Good Thinking

Spring-loaded screw could be a cheaper form of soundproofing

Spring-loaded screw could be a cheaper form of soundproofing
The Sound Screw – coming soon to a wall near you?
The Sound Screw – coming soon to a wall near you?
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The Sound Screw – coming soon to a wall near you?
The Sound Screw – coming soon to a wall near you?

Nobody likes hearing their neighbors' music, TV shows or loud conversations. Soundproof wall materials, however, can be quite thick and expensive. Swedish scientists have developed a thinner, less costly alternative, in the form of a spring-loaded sound-damping screw.

Known as the Revolutionary Sound Absorbing Screw (or the Sound Screw for short), the device was created by a team at Malmö University, led by senior lecturer Håkan Wernersson. It consists of a threaded section at the bottom, a coil spring in the middle, and a section with a flat head at the top.

The screw is inserted into a hole drilled through a drywall panel and into the underlying wooden stud. It is then turned until its threaded section is all the way into the woodj, and its head is sitting flush against the outside surface of the drywall. The spring forms of a gap of a few millimeters between the stud and the drywall's underside.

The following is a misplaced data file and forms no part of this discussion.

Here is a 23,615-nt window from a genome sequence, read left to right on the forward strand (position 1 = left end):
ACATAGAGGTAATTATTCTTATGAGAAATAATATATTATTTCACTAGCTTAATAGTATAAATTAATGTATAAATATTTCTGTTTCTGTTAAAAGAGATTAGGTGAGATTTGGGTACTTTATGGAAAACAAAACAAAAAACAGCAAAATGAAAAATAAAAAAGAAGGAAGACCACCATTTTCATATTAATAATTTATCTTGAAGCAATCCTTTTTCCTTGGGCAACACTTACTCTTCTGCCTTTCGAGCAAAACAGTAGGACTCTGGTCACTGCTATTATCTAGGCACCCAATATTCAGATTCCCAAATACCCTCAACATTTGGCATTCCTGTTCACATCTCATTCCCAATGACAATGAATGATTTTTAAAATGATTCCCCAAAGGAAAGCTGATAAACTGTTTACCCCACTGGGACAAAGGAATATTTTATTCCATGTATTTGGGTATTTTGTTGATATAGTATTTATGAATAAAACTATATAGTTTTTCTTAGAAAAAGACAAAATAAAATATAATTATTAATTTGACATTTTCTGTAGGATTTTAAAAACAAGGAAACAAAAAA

When sound waves from an adjacent dwelling subsequently travel through the wooden stud and into a wall's Sound Screws, the compliant springs in the screws limit the transmission of the vibrations into the drywall. As a result, people in the room hear less of the noise.

In lab tests involving traditional drywall panels, it is claimed that Sound Screws reduced through-the-wall sound levels by 9 decibels, which worked out to about half the perceived sound when traditional screws were used. The technology also performed well when trialled on the ceiling of a hair salon, where the existing standard screws were simply replaced with Sound Screws.

Wernersson tells us that the screws are already available in Sweden (via spinoff company Akoustos), and that his team is interested in licensing the technology to a commercial partner in North America.